UPDATE 3/18 Technology 11 plant, for example, where they want to monitor the performance of the pumps. They simply do not have the means to operate their own data center. Now, Phoenix Contact not only ensures the transmission of data. We also accompany the data as far as the “virtual data center”, Robert Bieber When a young person has no interest in big-city living, but is still passionate about creating technological innovations, Bad Pyrmont is the perfect place to be. And when that person happens to have the right qualifications, like this 29-year- old computer specialist, they are an ideal fit for the Proficloud team. i.e. Proficloud.” Setup, access, processing, the interface, control – handling big data becomes very simple. Using modern data analysis as a foundation, the customer can make informed decisions, produce forecasts, and improve operations process control. What delights the controller: Proficloud services can be booked on a time and cost basis. The result is a scalable service solution. But is it too good to be true? “We want to make access to our Proficloud as easy as possible,” explains Mathias Weßelmann. It seems to be working: over 1000 users have already registered for the service. ■ For further information, enter the web code #2031 into the search field on our website. Mathias Weßelmann The engineer for automation technology has been with Phoenix Contact since 2010 and already worked on the original version of Proficloud that has since been patented. Initially derided, now highly valued. As one of the “founding fathers of Proficloud”, the 35-year-old was really able to get down to work once the team was officially established. He greatly values the startup mentality of his small team within the company, which fosters creativity and professionalism at a high level. Burim Kameri The software developer and graduate computer specialist (32) previously worked in the mobile field before joining Phoenix Contact. The cloud engineer and project manager is fascinated by the high-tech components of Proficloud users and the implementation of the industrial Internet of Things.
12 Services UPDATE 3/18 From the virtual world to a tangible reality – thanks to the fast sample service A concept one day – Implemented the next A sophisticated sample service helps device developers In order to transform digital concepts into a tangible reality, more than 3,000 components from Phoenix Contact's portfolio of connectors and PCB terminal blocks are available at the ready as product samples. And even though this service is free, it is still extremely quick – samples ordered one day are already on their way the next. “ The samples arrived promptly, absolutely no complaints. Great service!” Frank Hofmann, Sigmann Elektronik GmbH When a device developer gets to work, they first revert to data records. For example, in a CAD model, a connector is virtually placed in an electronics housing and the entire component is initially designed digitally. But at some stage even the most experienced designer comes to a point where data must become tangible matter in order to be able to assess the product. This is where the Phoenix Contact sample service comes into play. Developers can quickly select their individual solution from different product lists based on the technical properties. If they know the order number, they can use the search window to access the detailed page for that product directly. If a sample is available for direct shipment, the product can be requested via the order form provided on the detailed product page. Corresponding product lists and ordering options are available for the following categories: • PCB terminal blocks enable the easy and safe transmission of signals, data, and power directly to the PCB. Whether for process interfaces, automation components or frequency converters: the PCB terminal block range consists of metric pitches and pitches in inches from miniature PCB terminal blocks with 2.5 mm pitch to power-level terminals with 20 mm pitch. • PCB connectors offer a universal and maintenance-friendly conductor connection for almost all device designs from numerous industries and markets. The components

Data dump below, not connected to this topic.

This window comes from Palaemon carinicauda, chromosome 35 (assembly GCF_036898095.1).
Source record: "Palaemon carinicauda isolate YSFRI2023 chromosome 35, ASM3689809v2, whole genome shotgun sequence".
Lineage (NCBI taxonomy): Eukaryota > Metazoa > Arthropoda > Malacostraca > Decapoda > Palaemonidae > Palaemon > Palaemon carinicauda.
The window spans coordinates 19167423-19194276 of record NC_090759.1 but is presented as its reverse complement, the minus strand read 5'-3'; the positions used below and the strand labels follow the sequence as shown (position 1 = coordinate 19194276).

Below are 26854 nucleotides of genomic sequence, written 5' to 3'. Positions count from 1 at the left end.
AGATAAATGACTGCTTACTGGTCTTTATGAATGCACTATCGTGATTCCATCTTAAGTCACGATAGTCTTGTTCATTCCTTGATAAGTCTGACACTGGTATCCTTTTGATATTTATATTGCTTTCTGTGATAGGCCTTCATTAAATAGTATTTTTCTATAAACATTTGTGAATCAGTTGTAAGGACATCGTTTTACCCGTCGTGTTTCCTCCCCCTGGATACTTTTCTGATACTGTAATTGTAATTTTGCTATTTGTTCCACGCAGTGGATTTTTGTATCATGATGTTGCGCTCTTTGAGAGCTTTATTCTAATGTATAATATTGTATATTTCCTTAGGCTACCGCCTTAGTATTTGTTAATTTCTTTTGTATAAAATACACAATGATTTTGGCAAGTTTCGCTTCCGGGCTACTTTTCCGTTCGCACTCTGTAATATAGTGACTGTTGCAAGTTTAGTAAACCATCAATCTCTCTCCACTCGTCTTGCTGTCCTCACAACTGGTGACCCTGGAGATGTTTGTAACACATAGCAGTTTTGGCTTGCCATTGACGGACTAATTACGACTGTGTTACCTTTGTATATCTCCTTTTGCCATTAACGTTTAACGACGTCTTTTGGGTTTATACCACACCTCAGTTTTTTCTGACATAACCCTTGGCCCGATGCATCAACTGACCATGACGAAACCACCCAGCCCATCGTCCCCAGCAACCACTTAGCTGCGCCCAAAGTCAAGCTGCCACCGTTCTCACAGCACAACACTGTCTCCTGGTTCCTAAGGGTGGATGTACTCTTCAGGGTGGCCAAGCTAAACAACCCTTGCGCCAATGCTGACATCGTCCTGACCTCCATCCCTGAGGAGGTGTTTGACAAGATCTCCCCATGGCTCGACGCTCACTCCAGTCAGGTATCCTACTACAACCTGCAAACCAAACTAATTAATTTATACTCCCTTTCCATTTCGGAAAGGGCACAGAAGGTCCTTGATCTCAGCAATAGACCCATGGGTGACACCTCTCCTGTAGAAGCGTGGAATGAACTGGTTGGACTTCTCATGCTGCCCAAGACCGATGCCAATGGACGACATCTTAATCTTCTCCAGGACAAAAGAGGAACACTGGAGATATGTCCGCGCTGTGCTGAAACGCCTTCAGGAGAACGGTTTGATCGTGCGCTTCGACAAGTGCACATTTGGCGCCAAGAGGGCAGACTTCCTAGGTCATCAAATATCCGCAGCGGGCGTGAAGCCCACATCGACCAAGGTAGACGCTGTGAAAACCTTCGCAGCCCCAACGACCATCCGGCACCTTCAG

UPDATE 3/18 Services 13 “ I'm very satisfi ed with the sample service. We ordered terminal blocks and received various samples. Using them, we've de- veloped not just one product, but also a larger order.” Rainer Birkelbach, Lumicoin Elektronik ensure quick connection and a free choice of connection method. PCB connectors from Phoenix Contact are available for 2.5 to 15 mm pitch and currents up to 125 A. • Circular connectors for industrial automation are available in a variety of sizes: from 5 to 67 mm, straight or angled, molded or for on-site assembly. • Photovoltaic connectors cover a wide range of requirements: whether AC or DC, circular or rectangular. PV panels and inverters can therefore be wired quickly and easily on site without tools. Device connectors, PCB connection technology, and accessories are also available via the sample service. • Data connectors – with a variety of diff erent designs, coding options, and pin connector patterns, the Pluscon data product range ensures fl exible and consistent data transmission. The connectors and cables for individual assembly are designed for data rates up to 40 Gbps. A simple process Having evaluated all the digital data, if the developer then decides that they need the real component, they can request the sample online with just a few entries. The ordering process is easy, as the online request can also be submitted without providing any access or customer data. The requested product is delivered free of charge – by direct shipment. If the order is placed with Phoenix Contact before 2 p.m. on a work day, the product will be dispatched on the same day free of charge. The local sales department is also contacted so that any queries can be dealt with directly. It couldn't be easier to transform a good concept into reality. ■ “ The service is wonderfully easy and fast, everything was sorted without any spiel.” Dominik Vielmetter, ETW Wollmershäuser